What Is Spirituality – Four Conversations

What is Spirit-uality — Four Conversations


by Ronald Bell

CEO, Collaborative for Positive Integral Change



Herein I use a typology from Dr. Diana Whitney’s 1995 article written for the World Business Academy entitled:Spirituality as a Global Organizing Potential.  Diana states: 


“As an emergent concept, … Each of these conversations evokes … a differing and yet somewhat overlapping set of principles and practices for addressing spirituality… …Current considerations of spirituality … might loosely be clustered into four primary conversations that I have called spiritas energy, spirit as meaning, spiritas sacred, and spirit as epistemology.”


(1)  SPIRIT as ENERGY    


This approach and understanding of spirit revolves around the sense of spirit as energy in individuals, in organizational contexts and in all living systems. 


Spirit as energy can refer to the basic stuff, which animates or makes life possible. Often soul and spirit are characterized as “the breath of life”.


What distinguishes spirit as energy from the conversation of spirit asmeaning, is the primary focus on the feeling of aliveness.  Joseph Campbell emphasizes this inThe Power of Myth:


    “People say that what we’re all seeking is a meaning in life. I don’t think that’s 

    what we’re really seeking.  I think what we’re seeking is an experience of being 

    alive…or the rapture of being alive.”


Of course, it can be both/and – a sense of aliveness and meaning.





Spirituality is the basic desire to find ultimate meaning and purpose in one’s life and to live an integrated life.”


Mitroff and Denton surveyed or interviewed approximately 1700 people about spirituality and its role in the workplace; this statement represents the most widely held view of spirituality, according to their research. (A Spiritual Audit of Corporate America)


Studs Terkel interviewed workers in diverse work contexts and observed(Working):


    “This book is about a search for daily meaning as well as daily bread, for 

    recognition as well as cash, for astonishment rather than torpor; in short,

    for a sort of life rather than a Monday through Friday sort of dying.”


Terkel says “Most folks have jobs that are too small for their spirits.”




This approach considers Spirit with a capital S. This conversational domain brings a “divine spiritual presence” to perceptions of the natural world and reality.  It may or may not involve organized religion, or specific faith tradition, or belief in a Divine Being per se. It may involve belief in a Divine Being that is envisioned to be “transpersonal” (more than anthropomorphic or personal) and/or at least personal, if the “personal” is considered the highest form of creation/evolution.  This view may sense the sacred or divine as either immanent (with us and within nature) and/or transcendent (beyond us and outside of nature). Some forms resemble a “pantheism” (the divine “as” nature) or a “panentheism” (the divine “in” but not equated with or  identified “as” nature).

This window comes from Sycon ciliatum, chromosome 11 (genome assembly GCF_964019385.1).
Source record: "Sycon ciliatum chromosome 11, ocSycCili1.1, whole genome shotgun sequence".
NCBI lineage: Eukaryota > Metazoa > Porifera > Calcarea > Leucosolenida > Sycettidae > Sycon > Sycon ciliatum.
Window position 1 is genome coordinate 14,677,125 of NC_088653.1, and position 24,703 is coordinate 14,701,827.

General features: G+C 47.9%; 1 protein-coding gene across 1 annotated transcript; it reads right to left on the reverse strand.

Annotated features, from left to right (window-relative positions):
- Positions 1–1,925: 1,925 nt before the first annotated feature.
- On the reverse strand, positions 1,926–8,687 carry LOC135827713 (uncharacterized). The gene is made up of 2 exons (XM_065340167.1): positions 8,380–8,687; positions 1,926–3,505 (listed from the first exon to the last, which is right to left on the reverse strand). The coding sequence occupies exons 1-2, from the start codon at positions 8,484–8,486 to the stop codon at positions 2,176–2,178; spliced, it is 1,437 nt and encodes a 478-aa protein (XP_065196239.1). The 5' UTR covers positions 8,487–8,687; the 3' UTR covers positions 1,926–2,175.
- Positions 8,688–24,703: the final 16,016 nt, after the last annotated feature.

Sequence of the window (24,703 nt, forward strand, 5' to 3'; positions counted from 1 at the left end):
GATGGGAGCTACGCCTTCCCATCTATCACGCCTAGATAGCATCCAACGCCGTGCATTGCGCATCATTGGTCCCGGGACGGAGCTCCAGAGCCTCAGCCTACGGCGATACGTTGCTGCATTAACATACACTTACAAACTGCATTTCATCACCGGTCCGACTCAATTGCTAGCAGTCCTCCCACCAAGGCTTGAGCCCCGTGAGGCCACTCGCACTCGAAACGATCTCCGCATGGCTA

This conversation is nuanced and multi-perspectival. Christian theologians such as Paul Tillich speak of God as the “Ground of Being”or as our “Ultimate Concern”.  Jewish theologian Martin Buber speaks of the divine as revealed in the“I-Thou” relationship or encounter.  Buddhist, Taoist and Native American perspectives envision the spiritual, or sacred spirit as a quality in all of life – in nature, animals, plants, materials and in “all our relations”.




Epistemology involves theory of the nature, sources and limits of knowledge.  The spirit-as-epistemology conversation involves awareness of the nature, possibilities and limits of language, and awareness of differences in the ways of knowing and knowledge gained.


Within contemporary multi-disciplinary study-research, bridges are being built across the “epistemological divide” — bridging faith and reason, mysticism and empirical data, connecting scientists and shamans, physicists and poets, meaning and mystery, analysis and awe, science and spirituality.


Postmodern perspective realizes all perception has perspective. Even perspective itself, can be seen or understood from multiple perspectives (implying methodology, ontology or epistemology, etc.). 


Contextual to my conceptual meta-framework for understanding spirituality are the integral theories of Ken Wilber (Integral Spirituality, etc.) and Marc Gafni (Unique Self), evolutionary consciousness (Barbara Marx Hubbard) and cultural developmental stage concepts (Graves/Beck/Cowan).  What one “sees” depends on where one stands — I presentlystand in these map-perspectives and see through these lens. 



The Uni-versal is revealed in part-iculars. We “see through a glass darkly”. Authentic (not metaphysical malpractice 😉 insights and views may be accurate or true, yet still partial (some more true than others). We each perceive essence and spirituality through unique particular prisms — our you-nigue contribution. This results not in an absence oftruth, but rather in a wonder-full kaleidoscope of truth and reality.  Meaning is relational, co-constructed and contextual.  Consciousness of our views being partial makes for experiencing humility and awe, experiencing spiritual meaning and mystery.


At the conceptual level, the elusive quality we call spirit reveals and conceals, resisting quantification and precise definition.At the experiential level, we realize spirit as a source for personal, organizational, societal and planetary transformation.


There are a hundred ways to kneel and kiss the ground”.  ~ Rumi

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